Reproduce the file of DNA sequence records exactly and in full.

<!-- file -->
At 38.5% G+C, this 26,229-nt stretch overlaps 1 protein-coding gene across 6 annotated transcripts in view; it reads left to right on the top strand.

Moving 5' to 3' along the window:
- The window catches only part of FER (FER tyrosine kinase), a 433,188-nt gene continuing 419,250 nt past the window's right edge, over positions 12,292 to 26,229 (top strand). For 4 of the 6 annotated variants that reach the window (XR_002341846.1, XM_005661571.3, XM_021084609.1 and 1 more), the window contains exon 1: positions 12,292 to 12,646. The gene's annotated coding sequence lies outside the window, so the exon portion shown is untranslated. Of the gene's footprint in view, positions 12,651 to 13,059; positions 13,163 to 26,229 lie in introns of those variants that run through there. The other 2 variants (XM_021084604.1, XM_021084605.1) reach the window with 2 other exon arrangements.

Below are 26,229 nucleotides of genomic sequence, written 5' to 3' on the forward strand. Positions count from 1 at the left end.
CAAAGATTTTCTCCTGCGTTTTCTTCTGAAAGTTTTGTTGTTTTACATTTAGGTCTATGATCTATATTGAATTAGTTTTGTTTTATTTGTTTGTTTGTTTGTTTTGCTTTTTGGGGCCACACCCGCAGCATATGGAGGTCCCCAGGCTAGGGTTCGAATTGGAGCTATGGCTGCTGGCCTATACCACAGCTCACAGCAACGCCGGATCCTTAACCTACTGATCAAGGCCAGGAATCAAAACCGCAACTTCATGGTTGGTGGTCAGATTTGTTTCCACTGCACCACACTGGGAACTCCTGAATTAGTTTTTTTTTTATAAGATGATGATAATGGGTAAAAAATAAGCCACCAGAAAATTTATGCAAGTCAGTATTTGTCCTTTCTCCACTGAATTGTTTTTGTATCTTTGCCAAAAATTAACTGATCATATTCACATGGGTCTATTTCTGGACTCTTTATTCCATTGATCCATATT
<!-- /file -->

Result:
At 38.5% G+C, this 26,229-nt stretch overlaps 1 protein-coding gene across 6 annotated transcripts in view; it reads left to right on the top strand.

Moving 5' to 3' along the window:
- The window catches only part of FER (FER tyrosine kinase), a 433,188-nt gene continuing 419,250 nt past the window's right edge, over positions 12,292 to 26,229 (top strand). For 4 of the 6 annotated variants that reach the window (XR_002341846.1, XM_005661571.3, XM_021084609.1 and 1 more), the window contains exon 1: positions 12,292 to 12,646. The gene's annotated coding sequence lies outside the window, so the exon portion shown is untranslated. Of the gene's footprint in view, positions 12,651 to 13,059; positions 13,163 to 26,229 lie in introns of those variants that run through there. The other 2 variants (XM_021084604.1, XM_021084605.1) reach the window with 2 other exon arrangements.

Below are 26,229 nucleotides of genomic sequence, written 5' to 3' on the forward strand. Positions count from 1 at the left end.
CAAAGATTTTCTCCTGCGTTTTCTTCTGAAAGTTTTGTTGTTTTACATTTAGGTCTATGATCTATATTGAATTAGTTTTGTTTTATTTGTTTGTTTGTTTGTTTTGCTTTTTGGGGCCACACCCGCAGCATATGGAGGTCCCCAGGCTAGGGTTCGAATTGGAGCTATGGCTGCTGGCCTATACCACAGCTCACAGCAACGCCGGATCCTTAACCTACTGATCAAGGCCAGGAATCAAAACCGCAACTTCATGGTTGGTGGTCAGATTTGTTTCCACTGCACCACACTGGGAACTCCTGAATTAGTTTTTTTTTTATAAGATGATGATAATGGGTAAAAAATAAGCCACCAGAAAATTTATGCAAGTCAGTATTTGTCCTTTCTCCACTGAATTGTTTTTGTATCTTTGCCAAAAATTAACTGATCATATTCACATGGGTCTATTTCTGGACTCTTTATTCCATTGATCCATATT